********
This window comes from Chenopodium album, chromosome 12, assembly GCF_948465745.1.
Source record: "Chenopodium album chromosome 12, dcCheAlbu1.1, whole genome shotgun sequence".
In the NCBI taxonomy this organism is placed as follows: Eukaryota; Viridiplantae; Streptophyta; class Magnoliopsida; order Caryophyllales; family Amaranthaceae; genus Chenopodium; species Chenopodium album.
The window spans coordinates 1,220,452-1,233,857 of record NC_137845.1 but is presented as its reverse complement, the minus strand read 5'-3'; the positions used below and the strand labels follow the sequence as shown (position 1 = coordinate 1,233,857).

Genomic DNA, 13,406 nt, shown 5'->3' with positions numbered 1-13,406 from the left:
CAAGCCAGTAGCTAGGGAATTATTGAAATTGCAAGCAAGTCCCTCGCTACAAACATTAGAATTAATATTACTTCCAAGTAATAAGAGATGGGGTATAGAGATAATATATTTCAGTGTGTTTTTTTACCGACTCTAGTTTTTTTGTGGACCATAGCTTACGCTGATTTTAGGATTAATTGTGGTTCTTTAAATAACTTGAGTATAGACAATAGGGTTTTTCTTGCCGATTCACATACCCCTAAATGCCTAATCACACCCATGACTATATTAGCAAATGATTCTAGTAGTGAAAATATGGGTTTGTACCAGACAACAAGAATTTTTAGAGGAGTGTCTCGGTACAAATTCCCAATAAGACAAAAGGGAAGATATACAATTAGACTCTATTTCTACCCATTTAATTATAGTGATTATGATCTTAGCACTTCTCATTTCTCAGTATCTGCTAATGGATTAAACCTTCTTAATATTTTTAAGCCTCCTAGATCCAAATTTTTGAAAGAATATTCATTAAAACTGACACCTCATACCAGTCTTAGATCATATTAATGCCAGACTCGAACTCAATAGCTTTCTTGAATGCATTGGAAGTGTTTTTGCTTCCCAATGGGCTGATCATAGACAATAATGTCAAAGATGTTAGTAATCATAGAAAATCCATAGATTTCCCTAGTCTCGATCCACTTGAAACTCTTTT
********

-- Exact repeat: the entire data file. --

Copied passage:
This window comes from Chenopodium album, chromosome 12, assembly GCF_948465745.1.
Source record: "Chenopodium album chromosome 12, dcCheAlbu1.1, whole genome shotgun sequence".
In the NCBI taxonomy this organism is placed as follows: Eukaryota; Viridiplantae; Streptophyta; class Magnoliopsida; order Caryophyllales; family Amaranthaceae; genus Chenopodium; species Chenopodium album.
The window spans coordinates 1,220,452-1,233,857 of record NC_137845.1 but is presented as its reverse complement, the minus strand read 5'-3'; the positions used below and the strand labels follow the sequence as shown (position 1 = coordinate 1,233,857).

Genomic DNA, 13,406 nt, shown 5'->3' with positions numbered 1-13,406 from the left:
CAAGCCAGTAGCTAGGGAATTATTGAAATTGCAAGCAAGTCCCTCGCTACAAACATTAGAATTAATATTACTTCCAAGTAATAAGAGATGGGGTATAGAGATAATATATTTCAGTGTGTTTTTTTACCGACTCTAGTTTTTTTGTGGACCATAGCTTACGCTGATTTTAGGATTAATTGTGGTTCTTTAAATAACTTGAGTATAGACAATAGGGTTTTTCTTGCCGATTCACATACCCCTAAATGCCTAATCACACCCATGACTATATTAGCAAATGATTCTAGTAGTGAAAATATGGGTTTGTACCAGACAACAAGAATTTTTAGAGGAGTGTCTCGGTACAAATTCCCAATAAGACAAAAGGGAAGATATACAATTAGACTCTATTTCTACCCATTTAATTATAGTGATTATGATCTTAGCACTTCTCATTTCTCAGTATCTGCTAATGGATTAAACCTTCTTAATATTTTTAAGCCTCCTAGATCCAAATTTTTGAAAGAATATTCATTAAAACTGACACCTCATACCAGTCTTAGATCATATTAATGCCAGACTCGAACTCAATAGCTTTCTTGAATGCATTGGAAGTGTTTTTGCTTCCCAATGGGCTGATCATAGACAATAATGTCAAAGATGTTAGTAATCATAGAAAATCCATAGATTTCCCTAGTCTCGATCCACTTGAAACTCTTTT